It’s the end of another year and the perfect time to look back at the moments that defined 2018. For readers, of course, that means choosing the books that defined the preceding 12 months. It was a great year for science fiction and fantasy readers, certainly—from epics spanning centuries of invented lore, to chronicles of the futures that await us, to the fairy tales and ghost stories that changed the way we look at the world around us. Here are the Barnes & Noble booksellers’ picks for the year’s best science fiction and fantasy books.
Fire and Blood: 300 Years Before A Game of Thrones (A Targaryen History), by George R.R. Martin
George R.R. Martin delivers a treat for fans of A Song of Ice and Fire and HBO’s Game of Thrones alike, even if it’s not exactly the one they were hoping for. The first volume in a detailed history of House Targaryen, who three hundred years before the events of the books conquered Westeros’ seven kingdoms with a little help from their dragons, offers us a full portrait of ancient history heretofore only hinted at, including what exactly compromised the so-called Doom of Valyria. Like the backstories doled out in The World of Ice & Fire, these tales are shared in the manner of a real historical text rather than a straight-ahead novel, but the effect is no less engrossing. The book also contains more than 80 new illustrations from Doug Wheatley, who brings Martin’s grim universe to vivid life. As we wait for the final season of the HBO series, not to mention that long-anticipated sixth book, this deep dive into Westerosi history is the perfect balm.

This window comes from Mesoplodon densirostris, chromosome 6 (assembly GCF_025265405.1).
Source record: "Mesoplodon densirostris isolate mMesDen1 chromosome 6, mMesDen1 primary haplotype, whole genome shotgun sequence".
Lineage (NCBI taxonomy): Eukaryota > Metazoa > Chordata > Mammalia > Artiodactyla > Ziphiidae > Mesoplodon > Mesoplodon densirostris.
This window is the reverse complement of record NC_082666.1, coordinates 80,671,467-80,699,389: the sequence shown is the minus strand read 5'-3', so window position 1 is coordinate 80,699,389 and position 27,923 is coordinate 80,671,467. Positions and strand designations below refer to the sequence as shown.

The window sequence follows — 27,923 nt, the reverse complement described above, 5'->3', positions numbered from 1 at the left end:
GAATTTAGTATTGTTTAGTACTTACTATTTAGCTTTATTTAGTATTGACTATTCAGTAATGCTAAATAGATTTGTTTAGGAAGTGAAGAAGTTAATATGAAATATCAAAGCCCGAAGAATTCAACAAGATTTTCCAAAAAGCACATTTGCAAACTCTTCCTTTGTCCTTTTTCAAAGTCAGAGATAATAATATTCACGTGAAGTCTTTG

An Absolutely Remarkable Thing, by Hank Green
Green and his company, Complexly, have become a force in the realm of science education through content like Crash Course and Sci Show, which help people understand difficult concepts and topics. His debut novel surprises in its willingness to delve into the unknown and the unknowable, exploring how modern internet fame twists and chops reality and peoples’ lives via the story of twenty-something April May. When she comes across a bizarre sculpture resembling a transformer wearing samurai armor, her friend Andy records her climbing onto it and posts it to the internet. By morning, April is famous as the first to discover the statues that have mysteriously appeared all over the world (they are eventually dubbed “Carls”). April’s life changes rapidly as she’s swept into the whirlpool of viral fame—and into the quest to discover where the Carls came from and what they might mean.